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S&P increases banks’ Dodd-Frank cost estimates to $34 billion

Bank of America and JPMorgn Chase are two of eight American lenders that may see $34 billion in annual pretax profit cuts as a result of new trading limits.

Matthew Albrecht, a credit analyst at Standard & Poor’s, said that the bank earnings may fall by $22 billion to $34 billion as a result of Dodd-Frank regulations. Albrecht previously predicted a decrease of $19.5 billion to $26 billion, according to SFGate.

“Most of the higher estimate reflects our view that regulators could take a more strict interpretation of the Volcker Rule than we previously expected,” Albrecht said, SFGate reports.

The Volcker Rule, a provision of the 2010 Dodd-Frank Act, seeks to prohibit banks from engaging in proprietary tradin— or risky investments with client funds. Opponents of the controversial rule maintain that it would damage U.S. competitiveness and cause market disruptions.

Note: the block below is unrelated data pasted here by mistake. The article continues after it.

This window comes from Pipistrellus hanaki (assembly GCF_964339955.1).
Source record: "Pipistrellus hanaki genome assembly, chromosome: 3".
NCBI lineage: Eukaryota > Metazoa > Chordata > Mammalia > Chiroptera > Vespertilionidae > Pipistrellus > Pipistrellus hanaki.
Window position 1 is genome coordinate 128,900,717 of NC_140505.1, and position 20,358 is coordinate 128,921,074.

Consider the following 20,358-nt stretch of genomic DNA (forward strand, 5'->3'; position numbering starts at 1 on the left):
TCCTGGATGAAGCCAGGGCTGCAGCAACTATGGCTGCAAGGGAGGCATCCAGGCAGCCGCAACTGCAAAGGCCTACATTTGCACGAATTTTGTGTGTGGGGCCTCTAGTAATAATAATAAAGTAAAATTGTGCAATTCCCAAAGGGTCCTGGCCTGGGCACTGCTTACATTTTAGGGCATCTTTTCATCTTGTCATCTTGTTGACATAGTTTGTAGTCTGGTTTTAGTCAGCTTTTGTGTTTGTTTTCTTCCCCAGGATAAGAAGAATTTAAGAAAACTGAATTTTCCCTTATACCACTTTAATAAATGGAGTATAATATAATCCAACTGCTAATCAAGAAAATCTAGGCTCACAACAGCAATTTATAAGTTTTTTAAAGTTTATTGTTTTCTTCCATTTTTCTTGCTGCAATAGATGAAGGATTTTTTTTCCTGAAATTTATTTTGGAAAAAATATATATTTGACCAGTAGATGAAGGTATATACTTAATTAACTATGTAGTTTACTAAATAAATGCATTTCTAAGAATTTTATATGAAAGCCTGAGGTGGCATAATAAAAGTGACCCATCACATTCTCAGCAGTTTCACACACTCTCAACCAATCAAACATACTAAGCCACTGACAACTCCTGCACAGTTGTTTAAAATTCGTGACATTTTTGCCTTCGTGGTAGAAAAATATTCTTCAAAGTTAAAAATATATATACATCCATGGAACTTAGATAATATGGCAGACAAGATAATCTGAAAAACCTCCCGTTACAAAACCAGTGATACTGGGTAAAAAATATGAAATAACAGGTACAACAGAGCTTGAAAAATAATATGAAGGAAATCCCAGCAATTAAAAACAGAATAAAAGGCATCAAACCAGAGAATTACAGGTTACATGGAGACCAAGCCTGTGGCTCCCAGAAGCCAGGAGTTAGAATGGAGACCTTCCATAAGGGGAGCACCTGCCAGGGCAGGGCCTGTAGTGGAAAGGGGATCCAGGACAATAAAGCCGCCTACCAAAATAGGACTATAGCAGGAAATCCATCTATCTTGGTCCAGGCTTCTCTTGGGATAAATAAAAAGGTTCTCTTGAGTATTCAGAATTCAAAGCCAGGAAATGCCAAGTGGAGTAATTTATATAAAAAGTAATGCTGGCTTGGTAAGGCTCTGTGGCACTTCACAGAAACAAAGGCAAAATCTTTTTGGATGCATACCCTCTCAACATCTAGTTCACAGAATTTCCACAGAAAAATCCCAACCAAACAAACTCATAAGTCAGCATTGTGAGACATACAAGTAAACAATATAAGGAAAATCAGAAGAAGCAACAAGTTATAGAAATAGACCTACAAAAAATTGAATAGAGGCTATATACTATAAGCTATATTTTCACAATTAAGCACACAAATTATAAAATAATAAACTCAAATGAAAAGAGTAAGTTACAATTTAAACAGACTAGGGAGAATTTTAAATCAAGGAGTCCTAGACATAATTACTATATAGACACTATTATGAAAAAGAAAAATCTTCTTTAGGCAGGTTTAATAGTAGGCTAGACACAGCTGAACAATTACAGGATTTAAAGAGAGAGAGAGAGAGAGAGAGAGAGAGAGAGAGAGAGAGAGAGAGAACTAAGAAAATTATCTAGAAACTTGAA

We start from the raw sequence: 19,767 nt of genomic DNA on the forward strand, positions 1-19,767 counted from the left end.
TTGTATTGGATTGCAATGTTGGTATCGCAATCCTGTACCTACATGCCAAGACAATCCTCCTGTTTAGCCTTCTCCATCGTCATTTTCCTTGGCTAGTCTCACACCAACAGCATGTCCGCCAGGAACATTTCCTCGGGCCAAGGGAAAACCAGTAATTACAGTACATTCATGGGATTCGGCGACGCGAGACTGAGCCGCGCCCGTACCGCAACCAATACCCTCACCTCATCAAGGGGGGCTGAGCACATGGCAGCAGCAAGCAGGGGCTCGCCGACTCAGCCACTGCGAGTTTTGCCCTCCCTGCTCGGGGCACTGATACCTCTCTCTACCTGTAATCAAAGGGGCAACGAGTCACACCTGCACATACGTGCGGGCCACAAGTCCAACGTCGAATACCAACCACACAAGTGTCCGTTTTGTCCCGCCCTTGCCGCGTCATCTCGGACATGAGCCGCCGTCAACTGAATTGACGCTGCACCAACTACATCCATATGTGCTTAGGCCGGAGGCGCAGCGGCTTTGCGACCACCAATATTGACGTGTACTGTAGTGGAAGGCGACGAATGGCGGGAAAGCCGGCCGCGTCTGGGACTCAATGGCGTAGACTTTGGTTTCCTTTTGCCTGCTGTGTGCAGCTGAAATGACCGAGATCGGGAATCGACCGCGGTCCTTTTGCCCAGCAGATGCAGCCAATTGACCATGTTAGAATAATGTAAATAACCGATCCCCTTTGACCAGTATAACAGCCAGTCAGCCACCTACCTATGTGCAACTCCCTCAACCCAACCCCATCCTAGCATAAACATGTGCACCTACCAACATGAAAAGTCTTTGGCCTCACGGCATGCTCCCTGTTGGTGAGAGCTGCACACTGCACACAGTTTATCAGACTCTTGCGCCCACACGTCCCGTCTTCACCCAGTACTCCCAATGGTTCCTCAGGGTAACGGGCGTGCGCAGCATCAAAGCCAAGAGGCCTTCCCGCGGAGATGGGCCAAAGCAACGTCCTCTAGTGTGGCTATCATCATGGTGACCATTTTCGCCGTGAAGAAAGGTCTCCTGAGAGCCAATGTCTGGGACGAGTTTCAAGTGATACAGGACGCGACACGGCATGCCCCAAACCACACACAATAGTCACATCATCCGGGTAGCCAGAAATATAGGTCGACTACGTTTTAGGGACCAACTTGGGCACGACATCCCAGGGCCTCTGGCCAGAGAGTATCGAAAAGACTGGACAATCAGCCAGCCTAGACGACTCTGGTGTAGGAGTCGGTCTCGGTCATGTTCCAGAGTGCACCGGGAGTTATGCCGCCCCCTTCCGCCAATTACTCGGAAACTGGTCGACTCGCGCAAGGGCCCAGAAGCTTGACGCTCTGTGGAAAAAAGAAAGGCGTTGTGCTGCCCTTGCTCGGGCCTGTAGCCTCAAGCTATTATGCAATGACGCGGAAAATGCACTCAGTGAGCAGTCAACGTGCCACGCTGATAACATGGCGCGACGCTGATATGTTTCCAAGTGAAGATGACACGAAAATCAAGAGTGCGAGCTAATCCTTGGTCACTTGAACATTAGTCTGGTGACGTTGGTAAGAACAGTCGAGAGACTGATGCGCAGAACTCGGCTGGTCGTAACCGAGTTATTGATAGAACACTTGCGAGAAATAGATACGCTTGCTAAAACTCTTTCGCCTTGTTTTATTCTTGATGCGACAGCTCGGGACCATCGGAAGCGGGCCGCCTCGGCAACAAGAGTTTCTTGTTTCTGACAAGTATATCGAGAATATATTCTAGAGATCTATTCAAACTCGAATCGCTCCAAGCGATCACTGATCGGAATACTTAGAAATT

In addition to JPMorgan Chase and Bank of America, institutions that will bear the brunt of the Dodd-Frank-related expenses include Citigroup, Goldman Sachs, Morgan Stanley, PNC Financial Services, U.S. Bancorp and Wells Fargo, according to 24/7 Wall St. Wire.

The regulatory costs should not affect banks’ credit ratings, but S&P did warn that, in some isolated cases, the increased costs could very well have an impact on ratings.

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